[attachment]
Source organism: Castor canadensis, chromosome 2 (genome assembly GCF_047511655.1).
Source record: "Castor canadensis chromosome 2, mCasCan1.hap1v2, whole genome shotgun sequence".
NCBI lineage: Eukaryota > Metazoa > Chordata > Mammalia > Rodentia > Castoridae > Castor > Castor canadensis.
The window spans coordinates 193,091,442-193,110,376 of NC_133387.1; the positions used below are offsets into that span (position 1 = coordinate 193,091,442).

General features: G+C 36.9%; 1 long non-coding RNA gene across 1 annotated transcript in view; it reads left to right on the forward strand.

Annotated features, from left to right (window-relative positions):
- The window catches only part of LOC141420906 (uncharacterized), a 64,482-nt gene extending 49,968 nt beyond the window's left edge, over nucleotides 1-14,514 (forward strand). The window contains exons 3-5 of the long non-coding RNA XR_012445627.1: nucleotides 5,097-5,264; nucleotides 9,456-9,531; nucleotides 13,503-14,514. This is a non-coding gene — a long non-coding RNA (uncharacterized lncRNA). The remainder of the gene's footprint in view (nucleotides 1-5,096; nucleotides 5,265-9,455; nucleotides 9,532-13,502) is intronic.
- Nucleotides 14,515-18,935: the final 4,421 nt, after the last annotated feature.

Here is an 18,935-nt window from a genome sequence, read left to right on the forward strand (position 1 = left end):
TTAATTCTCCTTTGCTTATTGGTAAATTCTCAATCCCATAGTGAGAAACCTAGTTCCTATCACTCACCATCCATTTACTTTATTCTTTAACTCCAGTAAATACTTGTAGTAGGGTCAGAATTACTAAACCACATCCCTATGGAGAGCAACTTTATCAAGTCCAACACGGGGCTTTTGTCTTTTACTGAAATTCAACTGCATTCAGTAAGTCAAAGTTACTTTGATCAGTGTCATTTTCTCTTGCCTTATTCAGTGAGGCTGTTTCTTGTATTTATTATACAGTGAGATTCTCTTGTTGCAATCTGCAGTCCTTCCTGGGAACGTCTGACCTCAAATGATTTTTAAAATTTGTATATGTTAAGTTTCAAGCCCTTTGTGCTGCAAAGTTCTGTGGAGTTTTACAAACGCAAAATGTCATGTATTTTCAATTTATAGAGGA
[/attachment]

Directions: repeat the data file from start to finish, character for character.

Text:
Source organism: Castor canadensis, chromosome 2 (genome assembly GCF_047511655.1).
Source record: "Castor canadensis chromosome 2, mCasCan1.hap1v2, whole genome shotgun sequence".
NCBI lineage: Eukaryota > Metazoa > Chordata > Mammalia > Rodentia > Castoridae > Castor > Castor canadensis.
The window spans coordinates 193,091,442-193,110,376 of NC_133387.1; the positions used below are offsets into that span (position 1 = coordinate 193,091,442).

General features: G+C 36.9%; 1 long non-coding RNA gene across 1 annotated transcript in view; it reads left to right on the forward strand.

Annotated features, from left to right (window-relative positions):
- The window catches only part of LOC141420906 (uncharacterized), a 64,482-nt gene extending 49,968 nt beyond the window's left edge, over nucleotides 1-14,514 (forward strand). The window contains exons 3-5 of the long non-coding RNA XR_012445627.1: nucleotides 5,097-5,264; nucleotides 9,456-9,531; nucleotides 13,503-14,514. This is a non-coding gene — a long non-coding RNA (uncharacterized lncRNA). The remainder of the gene's footprint in view (nucleotides 1-5,096; nucleotides 5,265-9,455; nucleotides 9,532-13,502) is intronic.
- Nucleotides 14,515-18,935: the final 4,421 nt, after the last annotated feature.

Here is an 18,935-nt window from a genome sequence, read left to right on the forward strand (position 1 = left end):
TTAATTCTCCTTTGCTTATTGGTAAATTCTCAATCCCATAGTGAGAAACCTAGTTCCTATCACTCACCATCCATTTACTTTATTCTTTAACTCCAGTAAATACTTGTAGTAGGGTCAGAATTACTAAACCACATCCCTATGGAGAGCAACTTTATCAAGTCCAACACGGGGCTTTTGTCTTTTACTGAAATTCAACTGCATTCAGTAAGTCAAAGTTACTTTGATCAGTGTCATTTTCTCTTGCCTTATTCAGTGAGGCTGTTTCTTGTATTTATTATACAGTGAGATTCTCTTGTTGCAATCTGCAGTCCTTCCTGGGAACGTCTGACCTCAAATGATTTTTAAAATTTGTATATGTTAAGTTTCAAGCCCTTTGTGCTGCAAAGTTCTGTGGAGTTTTACAAACGCAAAATGTCATGTATTTTCAATTTATAGAGGA